Bitcoin has surged to an all-time high of over $20,000.
The cryptocurrency has surged 400% this year from $3,600 in March and rose 6% on Wednesday alone to hit $20,632 against the US dollar.
The rally in Bitcoin comes after the cryptocurrency reached highs in 2017, hitting close to $20,000. By February it then crashed to $7,000.
There is growing investment in the currency from big investment companies, who are growing more and more attracted to it for quick gains and as a way to safeguard against inflation.
Nigel Green is the chief executive of deVere Group, which is a finance company that operates a bitcoin exchange. Green commented: “They’re being attracted by the good returns that the digital asset class is currently offering but, more importantly, by the huge future potential it offers.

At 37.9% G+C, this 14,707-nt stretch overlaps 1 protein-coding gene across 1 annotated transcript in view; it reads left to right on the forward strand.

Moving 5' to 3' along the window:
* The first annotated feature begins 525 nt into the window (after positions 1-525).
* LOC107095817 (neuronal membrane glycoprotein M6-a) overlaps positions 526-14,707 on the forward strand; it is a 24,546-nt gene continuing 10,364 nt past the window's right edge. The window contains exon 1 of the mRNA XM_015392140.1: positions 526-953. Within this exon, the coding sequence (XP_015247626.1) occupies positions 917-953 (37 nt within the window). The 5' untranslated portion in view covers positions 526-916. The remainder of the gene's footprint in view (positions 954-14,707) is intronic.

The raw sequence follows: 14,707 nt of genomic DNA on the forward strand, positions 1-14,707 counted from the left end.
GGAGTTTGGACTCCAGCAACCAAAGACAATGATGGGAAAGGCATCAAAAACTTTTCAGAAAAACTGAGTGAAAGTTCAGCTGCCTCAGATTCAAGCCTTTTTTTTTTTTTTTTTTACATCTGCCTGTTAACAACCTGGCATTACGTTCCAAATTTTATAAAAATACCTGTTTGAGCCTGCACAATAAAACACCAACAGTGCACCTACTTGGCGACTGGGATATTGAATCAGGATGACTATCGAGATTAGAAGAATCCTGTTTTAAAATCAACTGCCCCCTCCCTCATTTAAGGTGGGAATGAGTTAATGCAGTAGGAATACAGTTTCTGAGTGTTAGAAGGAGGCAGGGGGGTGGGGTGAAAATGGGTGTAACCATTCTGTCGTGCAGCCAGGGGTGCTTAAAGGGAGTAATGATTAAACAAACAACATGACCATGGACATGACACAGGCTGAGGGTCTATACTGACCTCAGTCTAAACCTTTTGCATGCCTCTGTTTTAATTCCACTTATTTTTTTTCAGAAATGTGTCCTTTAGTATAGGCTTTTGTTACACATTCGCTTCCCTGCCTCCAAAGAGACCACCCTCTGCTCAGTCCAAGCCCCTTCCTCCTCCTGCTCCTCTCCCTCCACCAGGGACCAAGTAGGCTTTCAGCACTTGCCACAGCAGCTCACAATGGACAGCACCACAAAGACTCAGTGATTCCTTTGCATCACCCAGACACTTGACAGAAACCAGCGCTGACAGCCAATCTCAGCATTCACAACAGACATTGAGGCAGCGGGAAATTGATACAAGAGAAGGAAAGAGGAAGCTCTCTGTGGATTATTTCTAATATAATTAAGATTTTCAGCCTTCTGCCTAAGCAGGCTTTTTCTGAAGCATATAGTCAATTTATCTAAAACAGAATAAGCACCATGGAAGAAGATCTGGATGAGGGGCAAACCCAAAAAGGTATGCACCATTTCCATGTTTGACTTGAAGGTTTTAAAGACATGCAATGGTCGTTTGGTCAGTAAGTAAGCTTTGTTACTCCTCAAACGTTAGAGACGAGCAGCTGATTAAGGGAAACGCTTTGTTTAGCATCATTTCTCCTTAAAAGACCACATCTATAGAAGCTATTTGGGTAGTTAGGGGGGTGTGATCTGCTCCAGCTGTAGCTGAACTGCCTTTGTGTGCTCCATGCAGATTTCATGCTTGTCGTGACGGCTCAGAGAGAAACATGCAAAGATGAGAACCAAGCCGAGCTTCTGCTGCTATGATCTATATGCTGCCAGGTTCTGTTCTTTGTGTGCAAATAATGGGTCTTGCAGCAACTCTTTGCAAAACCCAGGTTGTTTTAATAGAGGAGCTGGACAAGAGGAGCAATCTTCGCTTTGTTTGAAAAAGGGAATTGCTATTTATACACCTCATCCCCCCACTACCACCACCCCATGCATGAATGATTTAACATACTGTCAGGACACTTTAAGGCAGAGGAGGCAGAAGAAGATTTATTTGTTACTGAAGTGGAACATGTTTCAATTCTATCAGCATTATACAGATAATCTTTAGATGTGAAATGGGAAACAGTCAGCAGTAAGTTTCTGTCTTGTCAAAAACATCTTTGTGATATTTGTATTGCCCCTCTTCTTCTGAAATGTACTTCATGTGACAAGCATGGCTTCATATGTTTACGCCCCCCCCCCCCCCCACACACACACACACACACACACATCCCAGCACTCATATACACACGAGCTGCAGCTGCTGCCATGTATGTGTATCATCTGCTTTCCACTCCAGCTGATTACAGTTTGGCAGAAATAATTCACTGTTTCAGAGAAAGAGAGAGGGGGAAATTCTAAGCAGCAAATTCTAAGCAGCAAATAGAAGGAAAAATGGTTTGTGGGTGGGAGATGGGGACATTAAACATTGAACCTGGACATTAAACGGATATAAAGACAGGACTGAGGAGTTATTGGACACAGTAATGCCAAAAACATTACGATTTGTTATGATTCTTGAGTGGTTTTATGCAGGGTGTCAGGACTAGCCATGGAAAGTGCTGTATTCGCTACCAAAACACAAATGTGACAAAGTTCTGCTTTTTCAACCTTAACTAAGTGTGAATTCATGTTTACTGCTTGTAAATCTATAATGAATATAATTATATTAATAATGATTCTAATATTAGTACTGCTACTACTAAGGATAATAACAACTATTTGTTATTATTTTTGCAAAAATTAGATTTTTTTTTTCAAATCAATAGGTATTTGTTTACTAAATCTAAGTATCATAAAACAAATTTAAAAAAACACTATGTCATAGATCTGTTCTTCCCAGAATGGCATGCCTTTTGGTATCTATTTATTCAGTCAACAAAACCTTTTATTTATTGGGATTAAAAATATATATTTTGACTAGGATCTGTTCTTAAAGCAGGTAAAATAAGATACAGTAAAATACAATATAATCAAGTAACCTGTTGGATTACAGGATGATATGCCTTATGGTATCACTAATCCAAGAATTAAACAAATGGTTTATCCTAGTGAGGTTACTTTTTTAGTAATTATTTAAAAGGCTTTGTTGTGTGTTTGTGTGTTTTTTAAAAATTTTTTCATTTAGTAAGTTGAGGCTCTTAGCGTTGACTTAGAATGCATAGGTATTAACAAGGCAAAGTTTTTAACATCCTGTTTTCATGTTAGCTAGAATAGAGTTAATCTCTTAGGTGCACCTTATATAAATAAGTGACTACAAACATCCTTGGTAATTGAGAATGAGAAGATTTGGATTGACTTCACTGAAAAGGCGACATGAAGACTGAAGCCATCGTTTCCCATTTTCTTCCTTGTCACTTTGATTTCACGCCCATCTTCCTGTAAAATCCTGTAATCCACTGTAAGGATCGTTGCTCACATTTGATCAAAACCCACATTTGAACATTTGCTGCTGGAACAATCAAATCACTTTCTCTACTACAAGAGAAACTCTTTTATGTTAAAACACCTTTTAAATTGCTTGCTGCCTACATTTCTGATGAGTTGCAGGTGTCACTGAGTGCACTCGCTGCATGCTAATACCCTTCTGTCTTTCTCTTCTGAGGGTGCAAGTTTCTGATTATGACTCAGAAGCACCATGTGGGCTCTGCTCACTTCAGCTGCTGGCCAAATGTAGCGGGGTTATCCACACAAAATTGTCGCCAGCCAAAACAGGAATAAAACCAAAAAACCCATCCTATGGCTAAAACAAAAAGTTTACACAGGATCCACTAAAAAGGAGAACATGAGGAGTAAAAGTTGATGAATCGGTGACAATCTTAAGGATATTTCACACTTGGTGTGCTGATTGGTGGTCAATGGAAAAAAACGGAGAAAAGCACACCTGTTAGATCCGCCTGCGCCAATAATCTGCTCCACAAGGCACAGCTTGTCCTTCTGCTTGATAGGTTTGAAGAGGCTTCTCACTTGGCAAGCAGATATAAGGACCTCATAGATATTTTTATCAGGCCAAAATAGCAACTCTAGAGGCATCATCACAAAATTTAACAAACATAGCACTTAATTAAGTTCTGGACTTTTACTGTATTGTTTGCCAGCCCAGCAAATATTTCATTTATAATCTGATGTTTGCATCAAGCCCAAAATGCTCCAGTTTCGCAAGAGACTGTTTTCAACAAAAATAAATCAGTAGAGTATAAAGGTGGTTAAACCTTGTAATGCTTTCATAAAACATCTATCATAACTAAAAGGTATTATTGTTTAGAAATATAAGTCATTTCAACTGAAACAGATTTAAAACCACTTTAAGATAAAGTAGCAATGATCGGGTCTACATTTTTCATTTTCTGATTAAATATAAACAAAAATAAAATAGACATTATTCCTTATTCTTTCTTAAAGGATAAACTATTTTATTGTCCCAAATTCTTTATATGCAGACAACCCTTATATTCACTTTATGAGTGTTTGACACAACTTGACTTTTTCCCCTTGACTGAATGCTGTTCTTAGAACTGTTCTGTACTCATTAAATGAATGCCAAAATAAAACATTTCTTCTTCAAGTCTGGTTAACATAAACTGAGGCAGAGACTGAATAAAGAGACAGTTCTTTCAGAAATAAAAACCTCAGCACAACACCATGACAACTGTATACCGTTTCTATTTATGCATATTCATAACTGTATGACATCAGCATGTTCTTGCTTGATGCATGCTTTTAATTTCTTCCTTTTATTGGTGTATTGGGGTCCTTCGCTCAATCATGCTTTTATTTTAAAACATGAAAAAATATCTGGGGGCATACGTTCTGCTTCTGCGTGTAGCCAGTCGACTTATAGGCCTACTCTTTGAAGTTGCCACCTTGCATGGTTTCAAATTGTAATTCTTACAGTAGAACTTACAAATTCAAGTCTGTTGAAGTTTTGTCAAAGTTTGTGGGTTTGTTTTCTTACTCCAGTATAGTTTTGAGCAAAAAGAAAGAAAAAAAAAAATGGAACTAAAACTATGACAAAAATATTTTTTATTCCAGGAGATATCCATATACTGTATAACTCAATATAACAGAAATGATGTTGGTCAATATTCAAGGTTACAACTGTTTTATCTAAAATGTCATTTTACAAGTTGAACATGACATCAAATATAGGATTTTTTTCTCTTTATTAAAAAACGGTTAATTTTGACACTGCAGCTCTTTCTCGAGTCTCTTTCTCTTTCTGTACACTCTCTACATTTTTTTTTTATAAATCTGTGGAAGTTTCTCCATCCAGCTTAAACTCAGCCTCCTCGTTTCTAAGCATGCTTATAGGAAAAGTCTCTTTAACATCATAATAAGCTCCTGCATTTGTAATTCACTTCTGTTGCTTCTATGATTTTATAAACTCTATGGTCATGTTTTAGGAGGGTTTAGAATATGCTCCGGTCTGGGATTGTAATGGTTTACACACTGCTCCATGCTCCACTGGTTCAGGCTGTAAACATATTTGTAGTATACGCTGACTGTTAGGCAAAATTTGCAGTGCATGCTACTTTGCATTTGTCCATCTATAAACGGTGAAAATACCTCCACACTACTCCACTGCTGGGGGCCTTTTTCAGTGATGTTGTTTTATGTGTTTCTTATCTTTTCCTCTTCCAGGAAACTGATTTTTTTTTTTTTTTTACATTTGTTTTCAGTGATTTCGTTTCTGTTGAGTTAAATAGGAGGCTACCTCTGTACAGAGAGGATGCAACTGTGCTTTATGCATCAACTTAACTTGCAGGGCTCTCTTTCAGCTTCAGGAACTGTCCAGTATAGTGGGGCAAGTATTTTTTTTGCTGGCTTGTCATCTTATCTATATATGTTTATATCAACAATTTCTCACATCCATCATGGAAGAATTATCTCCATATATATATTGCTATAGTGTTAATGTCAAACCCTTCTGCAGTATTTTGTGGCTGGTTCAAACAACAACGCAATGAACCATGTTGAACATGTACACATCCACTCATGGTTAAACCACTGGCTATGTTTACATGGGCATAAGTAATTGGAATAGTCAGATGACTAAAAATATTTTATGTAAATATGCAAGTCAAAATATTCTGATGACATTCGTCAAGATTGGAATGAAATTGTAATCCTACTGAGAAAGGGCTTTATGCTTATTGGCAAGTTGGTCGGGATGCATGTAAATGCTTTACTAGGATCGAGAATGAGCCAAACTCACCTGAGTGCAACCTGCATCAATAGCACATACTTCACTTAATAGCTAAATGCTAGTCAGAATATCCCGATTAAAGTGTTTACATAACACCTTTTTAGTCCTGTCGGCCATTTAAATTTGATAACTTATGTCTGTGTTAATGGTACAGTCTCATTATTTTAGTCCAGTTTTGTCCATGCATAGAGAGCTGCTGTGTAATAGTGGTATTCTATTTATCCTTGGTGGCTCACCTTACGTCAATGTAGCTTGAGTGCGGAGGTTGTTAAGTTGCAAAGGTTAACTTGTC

“As some of the world’s biggest institutions – among them multinational payment companies and Wall Street giants – pile ever more into crypto, bringing with them their enormous expertise and capital, this in turn swells consumer interest.”
Despite its growing popularity, Bank of England Governor Andrew Bailey has still warned against its use. He said last year: “I have to be honest, it is hard to see that Bitcoin has what we tend to call intrinsic value. It may have extrinsic value in the sense that people want it.”
He added that he was “very nervous” at the idea of people using Bitcoin as a form of payment.
Gunnar Jaerv, COO of First Digital Trust, said on the currencies rise: “The increase in price is likely a result of major institutional investors joining the bandwagon and purchasing a portion of bitcoin’s limited supply in the midst of a bull run. Bitcoin is no longer the mirage it used to be – it is truly becoming the oasis in the desert.”